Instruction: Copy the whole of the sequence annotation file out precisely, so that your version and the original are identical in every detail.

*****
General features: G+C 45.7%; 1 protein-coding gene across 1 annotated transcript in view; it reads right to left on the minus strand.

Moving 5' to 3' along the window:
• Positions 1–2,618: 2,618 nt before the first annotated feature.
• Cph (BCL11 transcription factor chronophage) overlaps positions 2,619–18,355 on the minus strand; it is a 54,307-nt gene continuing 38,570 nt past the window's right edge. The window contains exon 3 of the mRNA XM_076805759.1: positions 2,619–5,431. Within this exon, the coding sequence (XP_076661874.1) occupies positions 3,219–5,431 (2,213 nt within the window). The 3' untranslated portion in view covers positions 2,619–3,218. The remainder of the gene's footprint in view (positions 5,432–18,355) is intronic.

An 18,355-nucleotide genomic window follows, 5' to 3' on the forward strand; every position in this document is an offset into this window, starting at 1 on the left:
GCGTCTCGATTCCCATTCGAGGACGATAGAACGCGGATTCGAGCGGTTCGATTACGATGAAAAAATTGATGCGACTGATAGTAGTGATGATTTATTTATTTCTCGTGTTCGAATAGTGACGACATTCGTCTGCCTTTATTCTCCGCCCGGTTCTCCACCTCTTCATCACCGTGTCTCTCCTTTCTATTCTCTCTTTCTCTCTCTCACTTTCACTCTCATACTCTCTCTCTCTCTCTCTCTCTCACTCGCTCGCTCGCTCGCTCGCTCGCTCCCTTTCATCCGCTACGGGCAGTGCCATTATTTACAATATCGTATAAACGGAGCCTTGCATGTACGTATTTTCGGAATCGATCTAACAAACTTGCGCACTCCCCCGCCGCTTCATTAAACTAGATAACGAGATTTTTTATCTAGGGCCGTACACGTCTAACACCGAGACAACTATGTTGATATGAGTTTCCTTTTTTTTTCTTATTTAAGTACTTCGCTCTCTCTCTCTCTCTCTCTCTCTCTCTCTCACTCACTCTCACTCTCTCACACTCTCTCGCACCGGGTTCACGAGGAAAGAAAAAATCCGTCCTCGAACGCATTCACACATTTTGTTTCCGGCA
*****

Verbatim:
General features: G+C 45.7%; 1 protein-coding gene across 1 annotated transcript in view; it reads right to left on the minus strand.

Moving 5' to 3' along the window:
• Positions 1–2,618: 2,618 nt before the first annotated feature.
• Cph (BCL11 transcription factor chronophage) overlaps positions 2,619–18,355 on the minus strand; it is a 54,307-nt gene continuing 38,570 nt past the window's right edge. The window contains exon 3 of the mRNA XM_076805759.1: positions 2,619–5,431. Within this exon, the coding sequence (XP_076661874.1) occupies positions 3,219–5,431 (2,213 nt within the window). The 3' untranslated portion in view covers positions 2,619–3,218. The remainder of the gene's footprint in view (positions 5,432–18,355) is intronic.

An 18,355-nucleotide genomic window follows, 5' to 3' on the forward strand; every position in this document is an offset into this window, starting at 1 on the left:
GCGTCTCGATTCCCATTCGAGGACGATAGAACGCGGATTCGAGCGGTTCGATTACGATGAAAAAATTGATGCGACTGATAGTAGTGATGATTTATTTATTTCTCGTGTTCGAATAGTGACGACATTCGTCTGCCTTTATTCTCCGCCCGGTTCTCCACCTCTTCATCACCGTGTCTCTCCTTTCTATTCTCTCTTTCTCTCTCTCACTTTCACTCTCATACTCTCTCTCTCTCTCTCTCTCTCACTCGCTCGCTCGCTCGCTCGCTCGCTCCCTTTCATCCGCTACGGGCAGTGCCATTATTTACAATATCGTATAAACGGAGCCTTGCATGTACGTATTTTCGGAATCGATCTAACAAACTTGCGCACTCCCCCGCCGCTTCATTAAACTAGATAACGAGATTTTTTATCTAGGGCCGTACACGTCTAACACCGAGACAACTATGTTGATATGAGTTTCCTTTTTTTTTCTTATTTAAGTACTTCGCTCTCTCTCTCTCTCTCTCTCTCTCTCTCTCACTCACTCTCACTCTCTCACACTCTCTCGCACCGGGTTCACGAGGAAAGAAAAAATCCGTCCTCGAACGCATTCACACATTTTGTTTCCGGCA